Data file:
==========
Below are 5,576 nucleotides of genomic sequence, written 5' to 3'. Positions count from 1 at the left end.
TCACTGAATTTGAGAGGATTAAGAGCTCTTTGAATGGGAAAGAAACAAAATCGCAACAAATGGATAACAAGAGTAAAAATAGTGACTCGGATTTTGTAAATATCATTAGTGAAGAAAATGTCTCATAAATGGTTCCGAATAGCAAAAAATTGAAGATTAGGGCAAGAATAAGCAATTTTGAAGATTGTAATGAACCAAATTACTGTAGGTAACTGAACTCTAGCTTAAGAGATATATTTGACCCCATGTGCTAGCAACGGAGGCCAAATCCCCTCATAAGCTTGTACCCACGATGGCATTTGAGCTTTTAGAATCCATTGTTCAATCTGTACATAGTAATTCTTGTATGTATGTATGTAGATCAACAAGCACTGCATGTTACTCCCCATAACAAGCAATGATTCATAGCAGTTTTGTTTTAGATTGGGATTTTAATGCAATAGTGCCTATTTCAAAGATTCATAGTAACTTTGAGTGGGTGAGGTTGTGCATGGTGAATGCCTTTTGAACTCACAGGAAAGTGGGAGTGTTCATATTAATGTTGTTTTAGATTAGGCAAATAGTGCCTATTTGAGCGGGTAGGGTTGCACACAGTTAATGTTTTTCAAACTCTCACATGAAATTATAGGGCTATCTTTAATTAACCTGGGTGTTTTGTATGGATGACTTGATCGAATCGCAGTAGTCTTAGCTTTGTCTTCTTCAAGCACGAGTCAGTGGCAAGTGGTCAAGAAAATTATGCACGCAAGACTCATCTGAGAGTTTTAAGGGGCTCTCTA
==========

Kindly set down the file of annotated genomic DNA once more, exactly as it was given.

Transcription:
Below are 5,576 nucleotides of genomic sequence, written 5' to 3'. Positions count from 1 at the left end.
TCACTGAATTTGAGAGGATTAAGAGCTCTTTGAATGGGAAAGAAACAAAATCGCAACAAATGGATAACAAGAGTAAAAATAGTGACTCGGATTTTGTAAATATCATTAGTGAAGAAAATGTCTCATAAATGGTTCCGAATAGCAAAAAATTGAAGATTAGGGCAAGAATAAGCAATTTTGAAGATTGTAATGAACCAAATTACTGTAGGTAACTGAACTCTAGCTTAAGAGATATATTTGACCCCATGTGCTAGCAACGGAGGCCAAATCCCCTCATAAGCTTGTACCCACGATGGCATTTGAGCTTTTAGAATCCATTGTTCAATCTGTACATAGTAATTCTTGTATGTATGTATGTAGATCAACAAGCACTGCATGTTACTCCCCATAACAAGCAATGATTCATAGCAGTTTTGTTTTAGATTGGGATTTTAATGCAATAGTGCCTATTTCAAAGATTCATAGTAACTTTGAGTGGGTGAGGTTGTGCATGGTGAATGCCTTTTGAACTCACAGGAAAGTGGGAGTGTTCATATTAATGTTGTTTTAGATTAGGCAAATAGTGCCTATTTGAGCGGGTAGGGTTGCACACAGTTAATGTTTTTCAAACTCTCACATGAAATTATAGGGCTATCTTTAATTAACCTGGGTGTTTTGTATGGATGACTTGATCGAATCGCAGTAGTCTTAGCTTTGTCTTCTTCAAGCACGAGTCAGTGGCAAGTGGTCAAGAAAATTATGCACGCAAGACTCATCTGAGAGTTTTAAGGGGCTCTCTA